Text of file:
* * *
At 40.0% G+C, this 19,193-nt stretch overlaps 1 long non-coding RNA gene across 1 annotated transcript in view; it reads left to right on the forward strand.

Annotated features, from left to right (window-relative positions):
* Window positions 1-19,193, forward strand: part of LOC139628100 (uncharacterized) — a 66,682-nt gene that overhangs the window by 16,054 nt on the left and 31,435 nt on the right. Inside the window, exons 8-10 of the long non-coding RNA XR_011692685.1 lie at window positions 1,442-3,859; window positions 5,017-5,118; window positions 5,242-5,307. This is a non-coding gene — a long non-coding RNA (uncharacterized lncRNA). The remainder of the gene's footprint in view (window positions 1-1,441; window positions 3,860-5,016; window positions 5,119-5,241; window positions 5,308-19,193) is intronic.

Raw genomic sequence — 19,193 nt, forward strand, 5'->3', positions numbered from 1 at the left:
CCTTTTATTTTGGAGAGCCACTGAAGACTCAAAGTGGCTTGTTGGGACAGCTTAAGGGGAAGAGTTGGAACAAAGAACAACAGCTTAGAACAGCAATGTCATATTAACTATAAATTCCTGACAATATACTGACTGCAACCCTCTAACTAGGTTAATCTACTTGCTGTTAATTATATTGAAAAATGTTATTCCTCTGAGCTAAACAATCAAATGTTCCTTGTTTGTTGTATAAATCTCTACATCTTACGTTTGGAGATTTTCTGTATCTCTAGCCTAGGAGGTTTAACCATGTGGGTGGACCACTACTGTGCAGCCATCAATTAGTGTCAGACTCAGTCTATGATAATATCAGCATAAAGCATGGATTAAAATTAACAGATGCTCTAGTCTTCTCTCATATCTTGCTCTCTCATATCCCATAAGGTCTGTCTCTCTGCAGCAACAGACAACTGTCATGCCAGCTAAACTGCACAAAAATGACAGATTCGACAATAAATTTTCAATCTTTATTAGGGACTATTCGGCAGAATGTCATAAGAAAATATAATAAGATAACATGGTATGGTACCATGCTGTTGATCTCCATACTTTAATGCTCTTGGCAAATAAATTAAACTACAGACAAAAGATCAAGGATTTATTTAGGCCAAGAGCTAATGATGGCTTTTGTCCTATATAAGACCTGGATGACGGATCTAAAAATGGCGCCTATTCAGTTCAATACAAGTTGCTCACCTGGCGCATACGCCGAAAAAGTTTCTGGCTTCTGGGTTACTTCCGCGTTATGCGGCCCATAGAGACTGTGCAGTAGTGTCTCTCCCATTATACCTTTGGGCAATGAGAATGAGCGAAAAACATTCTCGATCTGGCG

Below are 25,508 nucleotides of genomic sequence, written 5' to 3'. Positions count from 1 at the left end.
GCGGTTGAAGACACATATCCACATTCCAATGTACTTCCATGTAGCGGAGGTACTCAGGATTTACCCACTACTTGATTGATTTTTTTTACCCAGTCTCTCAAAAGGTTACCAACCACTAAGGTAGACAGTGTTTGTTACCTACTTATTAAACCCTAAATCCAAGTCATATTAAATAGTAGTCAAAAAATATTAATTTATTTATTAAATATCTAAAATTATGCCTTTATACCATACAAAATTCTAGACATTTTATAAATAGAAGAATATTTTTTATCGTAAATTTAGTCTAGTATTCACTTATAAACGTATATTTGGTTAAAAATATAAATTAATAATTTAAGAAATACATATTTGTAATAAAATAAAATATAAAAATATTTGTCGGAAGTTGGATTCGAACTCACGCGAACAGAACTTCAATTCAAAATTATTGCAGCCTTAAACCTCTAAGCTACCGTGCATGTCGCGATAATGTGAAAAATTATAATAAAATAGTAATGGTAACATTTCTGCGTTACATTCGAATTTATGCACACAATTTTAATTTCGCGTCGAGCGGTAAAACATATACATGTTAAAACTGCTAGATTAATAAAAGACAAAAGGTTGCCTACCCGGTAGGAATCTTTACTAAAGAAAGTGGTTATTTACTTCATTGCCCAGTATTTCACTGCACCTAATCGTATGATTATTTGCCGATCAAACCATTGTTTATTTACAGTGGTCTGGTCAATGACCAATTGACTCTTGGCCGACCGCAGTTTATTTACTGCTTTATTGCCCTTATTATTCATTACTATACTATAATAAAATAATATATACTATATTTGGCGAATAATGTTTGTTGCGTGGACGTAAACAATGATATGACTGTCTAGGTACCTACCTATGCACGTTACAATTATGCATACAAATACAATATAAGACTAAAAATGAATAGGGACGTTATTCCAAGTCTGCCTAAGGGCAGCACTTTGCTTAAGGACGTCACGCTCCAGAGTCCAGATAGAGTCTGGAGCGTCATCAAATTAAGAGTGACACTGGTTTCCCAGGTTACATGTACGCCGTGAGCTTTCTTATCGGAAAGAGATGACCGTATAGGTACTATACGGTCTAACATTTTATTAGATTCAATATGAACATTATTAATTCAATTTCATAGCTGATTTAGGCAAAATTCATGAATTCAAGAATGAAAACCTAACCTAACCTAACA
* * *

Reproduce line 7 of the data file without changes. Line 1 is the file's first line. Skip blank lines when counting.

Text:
GCGGTTGAAGACACATATCCACATTCCAATGTACTTCCATGTAGCGGAGGTACTCAGGATTTACCCACTACTTGATTGATTTTTTTTACCCAGTCTCTCAAAAGGTTACCAACCACTAAGGTAGACAGTGTTTGTTACCTACTTATTAAACCCTAAATCCAAGTCATATTAAATAGTAGTCAAAAAATATTAATTTATTTATTAAATATCTAAAATTATGCCTTTATACCATACAAAATTCTAGACATTTTATAAATAGAAGAATATTTTTTATCGTAAATTTAGTCTAGTATTCACTTATAAACGTATATTTGGTTAAAAATATAAATTAATAATTTAAGAAATACATATTTGTAATAAAATAAAATATAAAAATATTTGTCGGAAGTTGGATTCGAACTCACGCGAACAGAACTTCAATTCAAAATTATTGCAGCCTTAAACCTCTAAGCTACCGTGCATGTCGCGATAATGTGAAAAATTATAATAAAATAGTAATGGTAACATTTCTGCGTTACATTCGAATTTATGCACACAATTTTAATTTCGCGTCGAGCGGTAAAACATATACATGTTAAAACTGCTAGATTAATAAAAGACAAAAGGTTGCCTACCCGGTAGGAATCTTTACTAAAGAAAGTGGTTATTTACTTCATTGCCCAGTATTTCACTGCACCTAATCGTATGATTATTTGCCGATCAAACCATTGTTTATTTACAGTGGTCTGGTCAATGACCAATTGACTCTTGGCCGACCGCAGTTTATTTACTGCTTTATTGCCCTTATTATTCATTACTATACTATAATAAAATAATATATACTATATTTGGCGAATAATGTTTGTTGCGTGGACGTAAACAATGATATGACTGTCTAGGTACCTACCTATGCACGTTACAATTATGCATACAAATACAATATAAGACTAAAAATGAATAGGGACGTTATTCCAAGTCTGCCTAAGGGCAGCACTTTGCTTAAGGACGTCACGCTCCAGAGTCCAGATAGAGTCTGGAGCGTCATCAAATTAAGAGTGACACTGGTTTCCCAGGTTACATGTACGCCGTGAGCTTTCTTATCGGAAAGAGATGACCGTATAGGTACTATACGGTCTAACATTTTATTAGATTCAATATGAACATTATTAATTCAATTTCATAGCTGATTTAGGCAAAATTCATGAATTCAAGAATGAAAACCTAACCTAACCTAACA